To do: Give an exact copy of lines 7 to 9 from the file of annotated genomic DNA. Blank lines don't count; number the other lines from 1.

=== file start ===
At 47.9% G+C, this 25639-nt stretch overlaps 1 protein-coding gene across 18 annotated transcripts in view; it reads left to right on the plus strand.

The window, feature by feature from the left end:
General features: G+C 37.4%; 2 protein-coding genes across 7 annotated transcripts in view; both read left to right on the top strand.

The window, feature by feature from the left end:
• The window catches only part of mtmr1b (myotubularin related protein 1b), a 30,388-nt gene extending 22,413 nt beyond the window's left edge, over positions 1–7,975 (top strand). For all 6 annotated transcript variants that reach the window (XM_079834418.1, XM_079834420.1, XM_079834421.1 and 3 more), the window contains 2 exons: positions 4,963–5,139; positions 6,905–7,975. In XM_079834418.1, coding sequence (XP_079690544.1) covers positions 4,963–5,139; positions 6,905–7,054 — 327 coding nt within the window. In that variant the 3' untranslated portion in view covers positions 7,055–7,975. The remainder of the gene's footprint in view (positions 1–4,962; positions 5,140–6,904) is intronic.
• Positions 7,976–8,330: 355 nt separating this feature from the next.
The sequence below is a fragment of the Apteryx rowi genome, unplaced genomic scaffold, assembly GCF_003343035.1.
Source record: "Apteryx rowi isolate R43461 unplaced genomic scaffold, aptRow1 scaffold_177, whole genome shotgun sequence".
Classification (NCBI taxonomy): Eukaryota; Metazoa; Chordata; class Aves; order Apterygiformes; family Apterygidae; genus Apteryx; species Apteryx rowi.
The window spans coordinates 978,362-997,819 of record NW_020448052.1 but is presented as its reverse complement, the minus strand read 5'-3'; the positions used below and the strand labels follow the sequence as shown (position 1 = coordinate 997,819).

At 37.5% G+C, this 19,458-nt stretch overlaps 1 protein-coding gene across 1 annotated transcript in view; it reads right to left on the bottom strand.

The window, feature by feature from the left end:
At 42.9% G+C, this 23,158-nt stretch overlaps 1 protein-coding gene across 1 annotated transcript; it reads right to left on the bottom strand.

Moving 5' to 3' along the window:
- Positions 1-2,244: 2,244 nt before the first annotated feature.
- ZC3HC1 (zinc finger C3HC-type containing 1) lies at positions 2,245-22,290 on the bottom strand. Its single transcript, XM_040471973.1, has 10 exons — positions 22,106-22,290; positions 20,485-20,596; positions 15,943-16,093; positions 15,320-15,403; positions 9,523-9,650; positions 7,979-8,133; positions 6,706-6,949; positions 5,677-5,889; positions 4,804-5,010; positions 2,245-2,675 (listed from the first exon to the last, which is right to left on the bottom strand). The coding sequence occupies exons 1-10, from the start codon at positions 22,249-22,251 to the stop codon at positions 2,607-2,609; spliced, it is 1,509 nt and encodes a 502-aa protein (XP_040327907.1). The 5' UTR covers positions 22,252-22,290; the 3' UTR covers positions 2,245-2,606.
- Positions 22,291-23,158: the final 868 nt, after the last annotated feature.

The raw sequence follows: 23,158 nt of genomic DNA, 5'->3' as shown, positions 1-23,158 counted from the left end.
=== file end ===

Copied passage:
The sequence below is a fragment of the Apteryx rowi genome, unplaced genomic scaffold, assembly GCF_003343035.1.
Source record: "Apteryx rowi isolate R43461 unplaced genomic scaffold, aptRow1 scaffold_177, whole genome shotgun sequence".
Classification (NCBI taxonomy): Eukaryota; Metazoa; Chordata; class Aves; order Apterygiformes; family Apterygidae; genus Apteryx; species Apteryx rowi.